But they've also simultaneously rather enjoyed the rather chaotic approach coming from the White House and the State Department, not just about this invitation, but about other policies such as Crimea with Mike Pompeo insisting when he was being grilled by the Senate yesterday that there had been no recognition of Ukraine, the Foreign Ministry here saying, "Well, the Americans tend to flip-flop on treaties like what they did about climate control and other things.

So, being slightly sarcastic in their approach, really, but the official line was just prior to that latest announcement that the White House meeting with Vladimir Putin ...

[02:10:16]

KILEY: ... is slightly postponed to next year, the Russians had already said that they hadn't had any official communication, Cyril, about the summit which was scheduled at that time for November. So, really the Russians again essentially rather enjoying chaos in Washington, Cyril.

VANIER: You mentioned US Secretary of State, Mike Pompeo, he had to face senators about the first summit, the Trump-Putin summit in Helsinki. The main thing they wanted to know was what specifically did the two-men talk about when they sat down for over two hours. I want you to listen a back and forth between Pompeo and one of the senators. I'll speak to you on the back of this.

(BEGIN VIDEO CLIP)

MIKE POMPEO, SECRETARY OF STATE: The Presidents have a prerogative to choose who is in meetings or not. I am confident you've had private one-on-one meetings in your life as well. You've chosen that setting as the most efficient way of ...

BOB MENENDEZ, US SENATOR, NEW JERSEY, DEMOCRAT: I was asking a simple question, did you - you can't eat up my seven minutes, Mr. Secretary ...

POMPEO: I give you simple answers ...

MENENDEZ: Did you - did he tell you whether or not what happened in those two hours?

POMPEO: Yes, Senator. The predicate of your question implied some notion that there was something improper about having a one-on-one meeting. I completely disagree with the premise.

MENENDEZ: I didn't ask you a predicate. I asked you a simple question, I hope we're going to get through it. Did he tell you what transpired in the two-hour meeting?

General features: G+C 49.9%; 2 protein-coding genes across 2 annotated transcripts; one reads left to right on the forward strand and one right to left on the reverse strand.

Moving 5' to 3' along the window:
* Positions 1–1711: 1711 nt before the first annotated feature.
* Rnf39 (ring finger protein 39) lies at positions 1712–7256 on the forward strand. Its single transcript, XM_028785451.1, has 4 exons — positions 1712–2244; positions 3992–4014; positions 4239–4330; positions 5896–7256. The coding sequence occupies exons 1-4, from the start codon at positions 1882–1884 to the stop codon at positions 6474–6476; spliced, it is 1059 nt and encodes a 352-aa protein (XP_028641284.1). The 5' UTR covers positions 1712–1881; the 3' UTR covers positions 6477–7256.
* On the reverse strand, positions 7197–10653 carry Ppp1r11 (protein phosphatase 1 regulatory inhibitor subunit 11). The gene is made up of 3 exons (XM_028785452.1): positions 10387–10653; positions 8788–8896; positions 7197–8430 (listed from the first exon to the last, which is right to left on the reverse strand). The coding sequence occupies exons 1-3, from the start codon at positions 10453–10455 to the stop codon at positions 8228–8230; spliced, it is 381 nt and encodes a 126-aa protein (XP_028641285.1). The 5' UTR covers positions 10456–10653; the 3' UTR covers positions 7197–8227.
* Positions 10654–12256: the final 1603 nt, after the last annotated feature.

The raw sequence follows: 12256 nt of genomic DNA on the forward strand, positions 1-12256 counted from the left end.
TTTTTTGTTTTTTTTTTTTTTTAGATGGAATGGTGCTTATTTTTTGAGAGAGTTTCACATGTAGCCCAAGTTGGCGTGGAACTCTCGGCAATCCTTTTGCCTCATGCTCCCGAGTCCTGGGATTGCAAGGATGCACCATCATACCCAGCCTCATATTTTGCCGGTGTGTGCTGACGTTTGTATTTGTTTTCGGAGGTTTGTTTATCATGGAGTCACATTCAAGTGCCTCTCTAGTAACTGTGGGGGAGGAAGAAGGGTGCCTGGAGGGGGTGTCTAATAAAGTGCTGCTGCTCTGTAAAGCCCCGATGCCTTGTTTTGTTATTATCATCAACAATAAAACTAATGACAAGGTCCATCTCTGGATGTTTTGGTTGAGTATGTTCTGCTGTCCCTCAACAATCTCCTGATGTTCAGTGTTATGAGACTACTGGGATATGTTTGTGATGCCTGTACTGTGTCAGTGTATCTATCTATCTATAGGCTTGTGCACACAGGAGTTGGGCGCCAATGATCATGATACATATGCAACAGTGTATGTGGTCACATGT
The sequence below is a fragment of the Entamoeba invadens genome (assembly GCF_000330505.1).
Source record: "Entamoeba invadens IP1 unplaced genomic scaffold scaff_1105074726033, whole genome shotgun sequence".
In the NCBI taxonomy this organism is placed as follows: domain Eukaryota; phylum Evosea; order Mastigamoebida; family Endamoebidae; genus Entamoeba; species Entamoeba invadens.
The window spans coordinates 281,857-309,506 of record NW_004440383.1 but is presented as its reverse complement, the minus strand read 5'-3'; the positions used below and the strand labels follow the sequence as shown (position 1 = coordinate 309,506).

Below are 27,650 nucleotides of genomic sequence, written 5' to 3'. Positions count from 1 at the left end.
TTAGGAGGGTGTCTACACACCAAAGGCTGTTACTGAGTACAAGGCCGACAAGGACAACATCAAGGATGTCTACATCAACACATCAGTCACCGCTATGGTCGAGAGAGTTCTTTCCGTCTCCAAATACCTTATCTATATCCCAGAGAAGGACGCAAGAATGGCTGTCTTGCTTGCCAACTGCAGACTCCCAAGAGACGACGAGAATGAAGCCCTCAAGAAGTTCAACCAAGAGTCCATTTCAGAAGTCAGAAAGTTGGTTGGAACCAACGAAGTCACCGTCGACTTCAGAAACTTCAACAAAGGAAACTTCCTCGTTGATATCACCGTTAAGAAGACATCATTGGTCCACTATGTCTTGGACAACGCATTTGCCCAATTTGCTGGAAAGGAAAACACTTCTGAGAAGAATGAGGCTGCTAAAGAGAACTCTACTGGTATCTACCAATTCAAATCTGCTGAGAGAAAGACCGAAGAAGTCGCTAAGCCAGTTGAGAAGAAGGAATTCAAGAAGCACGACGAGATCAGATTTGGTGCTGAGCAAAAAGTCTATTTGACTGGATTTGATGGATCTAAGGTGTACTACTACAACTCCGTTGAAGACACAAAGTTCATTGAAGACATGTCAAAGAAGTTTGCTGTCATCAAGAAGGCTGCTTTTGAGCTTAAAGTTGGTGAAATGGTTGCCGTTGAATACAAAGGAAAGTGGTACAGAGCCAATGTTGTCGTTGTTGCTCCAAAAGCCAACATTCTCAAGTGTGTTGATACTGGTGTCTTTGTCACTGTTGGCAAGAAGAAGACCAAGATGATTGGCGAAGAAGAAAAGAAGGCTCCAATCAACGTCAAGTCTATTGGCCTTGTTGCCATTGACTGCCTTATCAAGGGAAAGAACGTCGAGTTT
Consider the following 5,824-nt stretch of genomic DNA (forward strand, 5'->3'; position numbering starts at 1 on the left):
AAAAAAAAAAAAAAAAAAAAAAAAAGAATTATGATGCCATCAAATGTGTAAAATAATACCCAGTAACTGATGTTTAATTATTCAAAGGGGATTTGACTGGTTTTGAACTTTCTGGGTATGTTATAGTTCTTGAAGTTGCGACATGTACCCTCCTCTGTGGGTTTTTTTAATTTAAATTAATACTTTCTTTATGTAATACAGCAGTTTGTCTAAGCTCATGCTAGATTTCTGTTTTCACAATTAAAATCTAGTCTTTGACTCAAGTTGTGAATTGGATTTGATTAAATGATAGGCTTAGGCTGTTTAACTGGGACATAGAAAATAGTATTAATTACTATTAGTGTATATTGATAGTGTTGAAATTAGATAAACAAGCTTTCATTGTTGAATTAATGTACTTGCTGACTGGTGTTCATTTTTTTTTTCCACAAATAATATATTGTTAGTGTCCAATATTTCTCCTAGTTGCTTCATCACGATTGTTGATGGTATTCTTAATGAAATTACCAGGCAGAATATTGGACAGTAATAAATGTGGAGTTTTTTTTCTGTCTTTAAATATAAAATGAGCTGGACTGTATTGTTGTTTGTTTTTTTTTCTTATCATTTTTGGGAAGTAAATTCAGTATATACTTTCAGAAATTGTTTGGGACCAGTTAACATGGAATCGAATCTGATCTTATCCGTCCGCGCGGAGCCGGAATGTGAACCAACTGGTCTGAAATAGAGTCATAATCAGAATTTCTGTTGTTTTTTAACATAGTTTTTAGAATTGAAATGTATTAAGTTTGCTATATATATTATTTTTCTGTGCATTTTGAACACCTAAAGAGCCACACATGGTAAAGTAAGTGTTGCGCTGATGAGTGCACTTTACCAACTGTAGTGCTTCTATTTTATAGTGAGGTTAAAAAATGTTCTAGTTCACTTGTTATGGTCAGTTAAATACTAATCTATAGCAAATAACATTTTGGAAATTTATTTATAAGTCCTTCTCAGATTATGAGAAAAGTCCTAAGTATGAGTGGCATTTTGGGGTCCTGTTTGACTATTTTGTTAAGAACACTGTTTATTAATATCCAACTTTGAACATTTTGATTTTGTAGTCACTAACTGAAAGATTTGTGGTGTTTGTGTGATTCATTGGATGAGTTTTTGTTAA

POMPEO: I have had a number of conversations with President Trump about what transpired in the meeting. I was also present when he and President Putin both gave us a sense of what they discussed in the meeting that followed immediately after.

MENENDEZ: Did you have ...

POMPEO: I also had the chance to speak with Sergey Lavrov twice about the Russian view on what takes place, I think I have a pretty complete understanding of what took place in that meeting.

MENENDEZ: Did you speak to the translator who was at that meeting?

POMPEO: No, I haven't.

MENENDEZ: Have you seen any of her notes?

POMPEO: Senator, I have never - I've been in lots of meetings. I've had lots of note takers and lots of translators. I've never relied on the work that they did. We need to understand what took place in that meeting and it does not need to be ...

MENENDEZ: Did the President discuss relaxing sanctions on Russia including CAATSA sanctions?

POMPEO: Senator, the US policy with respect to sanctions remain completely unchanged.

MENENDEZ: So, the President did not - that's what you're telling me that - I asked a very specific question. Did the President tell you that he discussed relaxing Russia's sanctions or not. Yes or no?

POMPEO: The Presidents are entitled to have private meetings. I'm telling you what US policy is. I came here today ...

MENENDEZ: No, but you told me that he had a conversation with you in which he told you what transpired. I think the nation and all of us who are policy makers deserve to know so that we can fashion policy accordingly. Did he tell Putin that our release - or ultimately relax sanctions?

POMPEO: Senator, what you need to conduct, your role, your appropriate role, I will provide you today. That is United States policy with respect to the issues you request, you ask me about US policy with respect to sanctions, and I can confirm to you that no commitment has been made to change those policies in any way.

(END VIDEO CLIP)

VANIER: Sam Kiley can help us. Sam, I saw you were smiling during that testy exchange, so essentially, the senators want to know what was said, right? So maybe from you on the Russian side, you can help Senator Bob Menendez and have the Russians told us any more specifics about what was said?

KILEY: Well, yes, Cyril, they have. Now, we've only got their word for it because of the - again, the chaotic response of the United States in that post Helsinki period, which is now well over a week in which - or nearly two weeks I think. In which the Russians have dominated the construction of the narrative.

So, for example, they suggested there was going to be some kind of a level of cooperation on counter terrorism and on cyber espionage. I was interested there that Senator Menendez did - he did during that exchange talk about whether or not there was going to be cooperation over terror and Mr. Pompeo agreed that there probably was.